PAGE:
Bucking Societal Norms

I would have entitled this blog post something a bit more obscene but there are still some societal norms I tend to follow. Cursing in a title is one threshold I am not yet ready to cross, you can thank my mom for that (and the fact that she reads this blog!). However, there are a few norms I think we can all leave behind in 2020, or at least try to. And you can go ahead and roll your eyes if you’d like, but a lot of these norms are directed at women and annoy me profusely. You may not know me personally (or you do, so this will come as no surprise), but if there is one thing that truly aggravates the hell out of me it’s that women tend to live life by a set of “rules” that men are not required to follow.

Here are my top three “societal norms” I’d like to ignore in 2020:

  1. Women are more attractive when they are “put together”: i.e. wearing makeup, their hair is done, and they are in clothes other than gym wear. Let’s get one thing straight, a woman is gorgeous no matter what – in sweat pants, with no make-up on, and her hair thrown up in a messy ponytail. She has not “given up” on herself because she would rather be comfortable than all dolled up. I for one would rather be in gym attire with a fresh face and my hair pulled up because I’m COMFORTABLE that way. It doesn’t make me a tom-boy or whatever, it makes me, ME. And for crying out loud, why am I “letting myself go” if I choose comfort over glam?
  2. Women can have it allThis one doesn’t work because it’s impossible to “have it all.” At some point we need to stop telling ourselves that we NEED to have it all.  It’s ok to be without. And by without, just fill in the blank: a relationship, large sums of money, work-life balance, etc. We have been primed to think that everyone out there is killing it, everyone is happy, everyone is perfect. That is BS because it’s impossible. But it’s OK to not have it all, it doesn’t mean your life isn’t precious or your family isn’t adorable or your relationship isn’t fulfilling…it simply means that we are human and we are NOT perfect and that’s OK. Let’s start to focus on the fact that what we have is ENOUGH – let’s turn a blind eye to the media and the marketing and the advertising for all the things we don’t have that we are told that we should have and let’s start appreciating the good that we have already in our lives and know that it is enough.
  3. Moms are selfish for taking alone time (or focusing on themselves): oh boy, this one sets my feet on fire. I can’t explain how much this “norm” truly pisses me off (can you feel the energy emanating from the keyboard as I type this?). We live in a society that pretty much shouts moms must solely focus on their children 24/7 and when they don’t, they aren’t raising/loving/appreciating/doting/sacrificing/blah blah blah. Children do not measure their mom’s love based on the fact that she is constantly by their side all day, every day. Children base their love for their mom on the fact that she wipes their tears when they cry, that she laughs at their jokes, that she helps them with their homework. They also realize when their mom is stressed, upset, sad, or angry. Children want their mom happy. They want their mom healthy and able to enjoy herself. They do not feel abandoned if mom misses a game or a practice or a rehearsal because she is traveling for work, grabbing dinner with other moms, or getting a manicure/pedicure. Society is the one who makes women feel inferior to one another by portraying what they deem to be the perfect mom. That mom does NOT exist. Nor do dads feel this pressure (at least not to the extent that women do). It is healthy (and often needed) to take care of yourself as a woman and as a mother. IF you are not taking care of yourself then there is no way you can effectively give of yourself to your children. The best analogy a therapist shared with me regarding this was the following: if an airplane is about to crash the adult is told to put on their mask first before helping a child – simply put, if you can’t breathe yourself then how do you expect to help your child?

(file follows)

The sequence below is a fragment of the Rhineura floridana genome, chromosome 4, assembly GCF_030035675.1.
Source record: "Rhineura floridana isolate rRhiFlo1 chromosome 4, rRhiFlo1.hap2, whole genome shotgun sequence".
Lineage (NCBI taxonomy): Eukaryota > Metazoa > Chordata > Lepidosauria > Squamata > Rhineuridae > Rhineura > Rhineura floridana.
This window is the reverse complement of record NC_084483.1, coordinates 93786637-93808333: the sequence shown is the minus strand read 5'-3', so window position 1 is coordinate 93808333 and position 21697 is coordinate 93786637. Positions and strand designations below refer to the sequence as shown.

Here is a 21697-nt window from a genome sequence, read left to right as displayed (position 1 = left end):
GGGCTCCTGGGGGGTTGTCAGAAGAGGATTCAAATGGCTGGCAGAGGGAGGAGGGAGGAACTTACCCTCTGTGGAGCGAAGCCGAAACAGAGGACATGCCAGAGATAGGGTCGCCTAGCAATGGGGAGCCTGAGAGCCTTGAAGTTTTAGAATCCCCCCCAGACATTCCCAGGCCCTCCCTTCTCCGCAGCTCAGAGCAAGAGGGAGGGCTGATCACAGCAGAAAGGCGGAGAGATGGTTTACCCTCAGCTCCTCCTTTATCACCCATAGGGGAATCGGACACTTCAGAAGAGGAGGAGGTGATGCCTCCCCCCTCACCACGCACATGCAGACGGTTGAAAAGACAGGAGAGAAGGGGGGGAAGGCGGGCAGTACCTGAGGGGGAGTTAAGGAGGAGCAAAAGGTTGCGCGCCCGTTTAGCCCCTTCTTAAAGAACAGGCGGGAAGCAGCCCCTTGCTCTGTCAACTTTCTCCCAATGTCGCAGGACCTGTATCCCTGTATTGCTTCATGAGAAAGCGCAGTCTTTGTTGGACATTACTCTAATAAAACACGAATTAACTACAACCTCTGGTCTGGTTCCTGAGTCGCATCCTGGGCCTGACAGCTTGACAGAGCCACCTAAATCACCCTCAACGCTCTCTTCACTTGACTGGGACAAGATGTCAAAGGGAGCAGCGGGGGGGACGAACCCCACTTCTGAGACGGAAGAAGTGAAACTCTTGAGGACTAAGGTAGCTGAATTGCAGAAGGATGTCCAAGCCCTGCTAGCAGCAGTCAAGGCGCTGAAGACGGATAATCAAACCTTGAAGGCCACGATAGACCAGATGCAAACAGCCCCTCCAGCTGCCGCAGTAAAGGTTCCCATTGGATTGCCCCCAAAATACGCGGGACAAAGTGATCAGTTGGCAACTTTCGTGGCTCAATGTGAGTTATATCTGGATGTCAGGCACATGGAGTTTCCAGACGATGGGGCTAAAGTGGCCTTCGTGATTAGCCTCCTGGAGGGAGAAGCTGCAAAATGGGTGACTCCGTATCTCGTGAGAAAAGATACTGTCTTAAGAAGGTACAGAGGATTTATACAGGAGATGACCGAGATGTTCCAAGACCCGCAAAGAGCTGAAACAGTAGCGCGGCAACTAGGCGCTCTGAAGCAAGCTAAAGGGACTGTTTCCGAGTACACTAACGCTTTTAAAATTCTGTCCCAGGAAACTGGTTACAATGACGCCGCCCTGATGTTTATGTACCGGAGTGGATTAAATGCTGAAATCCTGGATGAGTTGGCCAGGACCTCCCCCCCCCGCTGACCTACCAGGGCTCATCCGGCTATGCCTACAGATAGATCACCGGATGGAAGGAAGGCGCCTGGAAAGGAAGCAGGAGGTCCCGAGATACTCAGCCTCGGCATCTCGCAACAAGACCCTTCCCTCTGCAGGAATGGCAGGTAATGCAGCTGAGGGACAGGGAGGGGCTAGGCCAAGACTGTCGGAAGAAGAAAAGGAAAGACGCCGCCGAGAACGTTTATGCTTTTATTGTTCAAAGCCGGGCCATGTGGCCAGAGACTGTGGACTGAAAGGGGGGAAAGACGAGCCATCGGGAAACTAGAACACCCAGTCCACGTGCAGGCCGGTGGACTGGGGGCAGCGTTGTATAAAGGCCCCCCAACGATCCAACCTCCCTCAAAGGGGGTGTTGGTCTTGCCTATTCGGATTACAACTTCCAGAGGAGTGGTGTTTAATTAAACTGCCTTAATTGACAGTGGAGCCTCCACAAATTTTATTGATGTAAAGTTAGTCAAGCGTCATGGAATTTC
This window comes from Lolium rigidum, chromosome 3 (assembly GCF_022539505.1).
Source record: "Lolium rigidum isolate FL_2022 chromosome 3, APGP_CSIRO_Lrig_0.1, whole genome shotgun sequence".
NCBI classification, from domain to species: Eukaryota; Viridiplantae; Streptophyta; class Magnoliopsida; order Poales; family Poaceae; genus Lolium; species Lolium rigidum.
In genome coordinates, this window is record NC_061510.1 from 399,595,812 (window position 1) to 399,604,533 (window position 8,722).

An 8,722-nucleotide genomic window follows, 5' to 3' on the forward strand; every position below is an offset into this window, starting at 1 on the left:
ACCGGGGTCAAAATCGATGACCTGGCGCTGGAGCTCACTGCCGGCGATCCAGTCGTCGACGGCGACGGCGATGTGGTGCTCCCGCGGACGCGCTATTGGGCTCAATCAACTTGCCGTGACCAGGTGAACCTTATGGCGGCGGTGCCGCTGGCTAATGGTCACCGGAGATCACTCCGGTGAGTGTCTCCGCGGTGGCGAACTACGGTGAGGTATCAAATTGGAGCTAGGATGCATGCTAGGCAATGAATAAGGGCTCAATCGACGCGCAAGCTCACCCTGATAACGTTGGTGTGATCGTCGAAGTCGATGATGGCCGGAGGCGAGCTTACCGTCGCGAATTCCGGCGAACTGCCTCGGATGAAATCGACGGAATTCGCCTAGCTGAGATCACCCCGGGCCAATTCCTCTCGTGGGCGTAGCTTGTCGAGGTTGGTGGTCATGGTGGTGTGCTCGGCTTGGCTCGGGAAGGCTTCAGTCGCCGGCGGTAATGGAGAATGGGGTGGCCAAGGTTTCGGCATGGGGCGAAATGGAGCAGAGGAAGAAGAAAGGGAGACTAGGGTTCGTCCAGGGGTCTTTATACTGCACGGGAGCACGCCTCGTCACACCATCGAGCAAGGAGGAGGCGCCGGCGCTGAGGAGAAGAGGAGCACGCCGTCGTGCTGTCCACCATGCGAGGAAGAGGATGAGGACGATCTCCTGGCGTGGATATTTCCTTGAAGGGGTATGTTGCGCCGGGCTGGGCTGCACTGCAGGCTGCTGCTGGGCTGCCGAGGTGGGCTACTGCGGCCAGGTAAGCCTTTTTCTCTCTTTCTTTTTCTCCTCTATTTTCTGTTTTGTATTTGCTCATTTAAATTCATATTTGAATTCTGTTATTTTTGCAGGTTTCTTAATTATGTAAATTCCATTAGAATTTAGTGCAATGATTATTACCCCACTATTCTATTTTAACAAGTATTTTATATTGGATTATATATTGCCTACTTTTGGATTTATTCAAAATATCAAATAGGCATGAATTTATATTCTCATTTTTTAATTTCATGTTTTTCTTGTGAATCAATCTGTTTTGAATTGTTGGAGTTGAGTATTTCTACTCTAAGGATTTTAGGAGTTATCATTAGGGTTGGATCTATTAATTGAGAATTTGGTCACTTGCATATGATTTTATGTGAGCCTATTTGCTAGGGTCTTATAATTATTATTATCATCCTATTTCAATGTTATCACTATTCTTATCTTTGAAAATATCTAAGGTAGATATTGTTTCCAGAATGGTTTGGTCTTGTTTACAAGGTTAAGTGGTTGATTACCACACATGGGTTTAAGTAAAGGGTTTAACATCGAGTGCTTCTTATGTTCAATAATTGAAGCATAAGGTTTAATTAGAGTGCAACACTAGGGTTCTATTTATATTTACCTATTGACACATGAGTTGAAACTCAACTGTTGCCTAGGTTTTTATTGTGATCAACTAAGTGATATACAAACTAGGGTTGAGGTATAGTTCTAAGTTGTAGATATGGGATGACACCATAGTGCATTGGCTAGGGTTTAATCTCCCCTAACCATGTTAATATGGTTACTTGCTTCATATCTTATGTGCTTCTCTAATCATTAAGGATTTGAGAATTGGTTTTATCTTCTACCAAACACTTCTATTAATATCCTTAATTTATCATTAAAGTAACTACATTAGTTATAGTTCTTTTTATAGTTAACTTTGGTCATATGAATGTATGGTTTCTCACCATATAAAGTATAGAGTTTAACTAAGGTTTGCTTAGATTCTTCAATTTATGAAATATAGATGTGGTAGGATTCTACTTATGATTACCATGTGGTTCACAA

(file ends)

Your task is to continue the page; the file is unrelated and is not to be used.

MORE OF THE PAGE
So, I hope moving forward we can put these norms behind us. We won’t feel pressured to look perfect or feel perfect. We won’t hold ourselves to standards that are not attainable. We will take time for ourselves and not feel bad for it. The world will be a better place if we are able to take care of ourselves, be ourselves, and love ourselves.


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